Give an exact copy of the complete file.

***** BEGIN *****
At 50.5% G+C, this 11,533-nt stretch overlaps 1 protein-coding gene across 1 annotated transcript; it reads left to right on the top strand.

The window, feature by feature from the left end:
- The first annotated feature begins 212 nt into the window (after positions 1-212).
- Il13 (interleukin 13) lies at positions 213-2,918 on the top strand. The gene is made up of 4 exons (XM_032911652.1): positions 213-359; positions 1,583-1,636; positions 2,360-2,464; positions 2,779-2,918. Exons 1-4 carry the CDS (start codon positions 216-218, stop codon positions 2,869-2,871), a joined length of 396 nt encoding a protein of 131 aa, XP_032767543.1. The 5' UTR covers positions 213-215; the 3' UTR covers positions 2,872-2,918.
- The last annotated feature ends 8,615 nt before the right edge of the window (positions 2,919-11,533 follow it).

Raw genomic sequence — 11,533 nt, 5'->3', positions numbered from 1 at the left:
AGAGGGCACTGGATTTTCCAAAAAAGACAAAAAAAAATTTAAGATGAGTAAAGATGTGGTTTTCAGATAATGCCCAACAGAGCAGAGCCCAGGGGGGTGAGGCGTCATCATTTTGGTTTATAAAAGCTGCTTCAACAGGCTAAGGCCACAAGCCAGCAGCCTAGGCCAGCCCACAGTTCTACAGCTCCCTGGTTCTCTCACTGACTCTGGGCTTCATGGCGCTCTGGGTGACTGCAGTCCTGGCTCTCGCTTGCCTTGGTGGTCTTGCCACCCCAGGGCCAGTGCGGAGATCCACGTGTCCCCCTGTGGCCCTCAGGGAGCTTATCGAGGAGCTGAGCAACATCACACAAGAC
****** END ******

At 50.5% G+C, this 11,533-nt stretch overlaps 1 protein-coding gene across 1 annotated transcript; it reads left to right on the top strand.

The window, feature by feature from the left end:
- The first annotated feature begins 212 nt into the window (after positions 1-212).
- Il13 (interleukin 13) lies at positions 213-2,918 on the top strand. The gene is made up of 4 exons (XM_032911652.1): positions 213-359; positions 1,583-1,636; positions 2,360-2,464; positions 2,779-2,918. Exons 1-4 carry the CDS (start codon positions 216-218, stop codon positions 2,869-2,871), a joined length of 396 nt encoding a protein of 131 aa, XP_032767543.1. The 5' UTR covers positions 213-215; the 3' UTR covers positions 2,872-2,918.
- The last annotated feature ends 8,615 nt before the right edge of the window (positions 2,919-11,533 follow it).

Raw genomic sequence — 11,533 nt, 5'->3', positions numbered from 1 at the left:
AGAGGGCACTGGATTTTCCAAAAAAGACAAAAAAAAATTTAAGATGAGTAAAGATGTGGTTTTCAGATAATGCCCAACAGAGCAGAGCCCAGGGGGGTGAGGCGTCATCATTTTGGTTTATAAAAGCTGCTTCAACAGGCTAAGGCCACAAGCCAGCAGCCTAGGCCAGCCCACAGTTCTACAGCTCCCTGGTTCTCTCACTGACTCTGGGCTTCATGGCGCTCTGGGTGACTGCAGTCCTGGCTCTCGCTTGCCTTGGTGGTCTTGCCACCCCAGGGCCAGTGCGGAGATCCACGTGTCCCCCTGTGGCCCTCAGGGAGCTTATCGAGGAGCTGAGCAACATCACACAAGAC